Monday, 18 January 2016

I've Just Seen: Secrets and Lies (1996)

Secrets and Lies (1996)

Director: Mike Leigh

Some film titles are metaphorical, an attempt to sum up the film's themes with poetical imagery. Others are to the point, like Snakes on a Plane, which is exactly what the story is about. Leigh's film is certainly about secrets and lies. It follows a family whose deeply held secrets are revealed when Cynthia (Brenda Blethyn) is contacted by the daughter she adopted out.

Secrets and Lies is often in the lists of best films of all time. Like Ozu's Tokyo Story, it is a quiet family drama that stands out against the more visually and narratively loud and dynamic films that usually tops those lists. It reminded me most of Asghar Farhadi's films, particularly A Separation. A group of people entangled with one another, with little judgement passed on their characters' actions. We are not asked to judge Cynthia's decision to adopt Hortense out, but simply to look at the results. We can understand Hortense's need to connect, after the death of her adopted mother. We understand the desire of Maurice and Monica's secret about their childlessness; the pain and shame accompanying it makes discussing it too hard.

The risk with this type of story is that it would stray into soap opera territory, but the performances hold back the melodrama, allowing us to see the depth of the ramifications of the revelations. The scene where Hortense and Cynthia meet for the first time and talk, a long shot that holds the two together in the frame with both facing the camera is one of the most compelling pieces of cinema you will see. We see each expression on the characters' faces, even the ones the other doesn't see. The two central performances are superb, and the other character are also wonderful.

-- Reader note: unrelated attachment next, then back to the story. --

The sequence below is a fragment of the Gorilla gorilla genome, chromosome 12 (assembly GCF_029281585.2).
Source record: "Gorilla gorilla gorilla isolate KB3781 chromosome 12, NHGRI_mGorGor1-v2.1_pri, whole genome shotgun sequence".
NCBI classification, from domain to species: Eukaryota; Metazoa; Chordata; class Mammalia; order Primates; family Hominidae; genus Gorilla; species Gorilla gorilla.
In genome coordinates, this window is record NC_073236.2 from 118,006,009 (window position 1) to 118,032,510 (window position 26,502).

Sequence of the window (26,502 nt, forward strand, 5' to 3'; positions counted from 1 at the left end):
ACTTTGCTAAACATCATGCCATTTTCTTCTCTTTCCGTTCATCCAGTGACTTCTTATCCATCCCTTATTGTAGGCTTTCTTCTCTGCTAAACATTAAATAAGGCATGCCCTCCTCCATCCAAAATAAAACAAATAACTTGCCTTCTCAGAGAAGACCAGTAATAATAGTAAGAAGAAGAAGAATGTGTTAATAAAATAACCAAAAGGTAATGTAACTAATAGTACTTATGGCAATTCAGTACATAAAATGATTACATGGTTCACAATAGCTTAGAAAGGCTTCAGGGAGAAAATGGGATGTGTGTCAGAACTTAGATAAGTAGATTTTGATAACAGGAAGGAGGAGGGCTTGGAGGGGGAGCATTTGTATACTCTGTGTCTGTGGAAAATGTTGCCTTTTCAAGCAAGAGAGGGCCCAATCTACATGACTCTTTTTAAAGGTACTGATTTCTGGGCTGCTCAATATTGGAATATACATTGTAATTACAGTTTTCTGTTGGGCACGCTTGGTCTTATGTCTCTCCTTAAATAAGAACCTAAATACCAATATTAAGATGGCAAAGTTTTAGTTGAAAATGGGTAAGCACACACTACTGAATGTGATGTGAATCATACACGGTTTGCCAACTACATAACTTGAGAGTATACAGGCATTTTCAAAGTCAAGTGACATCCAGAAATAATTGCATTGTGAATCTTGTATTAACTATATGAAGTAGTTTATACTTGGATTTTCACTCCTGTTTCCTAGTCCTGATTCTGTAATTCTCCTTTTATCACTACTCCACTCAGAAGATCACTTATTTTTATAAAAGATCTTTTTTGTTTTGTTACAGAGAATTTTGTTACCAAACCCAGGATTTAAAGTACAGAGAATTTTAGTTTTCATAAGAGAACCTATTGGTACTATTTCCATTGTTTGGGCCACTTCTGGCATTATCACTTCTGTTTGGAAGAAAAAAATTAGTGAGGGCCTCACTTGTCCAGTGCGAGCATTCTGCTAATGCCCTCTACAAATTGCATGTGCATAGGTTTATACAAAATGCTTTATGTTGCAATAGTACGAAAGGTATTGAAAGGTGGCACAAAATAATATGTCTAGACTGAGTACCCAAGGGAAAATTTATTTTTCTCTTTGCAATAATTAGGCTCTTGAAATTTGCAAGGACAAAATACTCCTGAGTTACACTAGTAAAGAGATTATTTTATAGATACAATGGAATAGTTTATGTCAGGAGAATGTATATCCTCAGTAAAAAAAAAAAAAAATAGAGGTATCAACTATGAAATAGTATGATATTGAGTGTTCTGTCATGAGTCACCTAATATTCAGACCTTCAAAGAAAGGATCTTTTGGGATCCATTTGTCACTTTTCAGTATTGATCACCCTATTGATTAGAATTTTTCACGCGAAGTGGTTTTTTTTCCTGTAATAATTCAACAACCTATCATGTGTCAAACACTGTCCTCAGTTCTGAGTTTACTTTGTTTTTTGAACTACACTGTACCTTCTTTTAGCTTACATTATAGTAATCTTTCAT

I am liking Leigh's filmmaking. His unorthodox approach to creating the story would not work for everyone, but it allows the actors to make the characters their own, infusing them with a humanity that cannot but draw us in.


  1. I found this movie surprising. I loved it, and I especially loved Brenda Blethyn. Movies like this is why I did the 1001 Movies list.

    1. It is great. It was one that kept turning up on 'Great/Must see film lists' and I was worried to wouldn''t live up to its reputation. But it has stayed with me, and that is always a good sign.

      You are also spot on with the observation about race in the film. It is barely mentioned, only cropping up at first, then being absorbed into the story. Considering the current discussions about diversity in film, I think screenwriters and filmmakers should look at the way films like Leigh's handle it.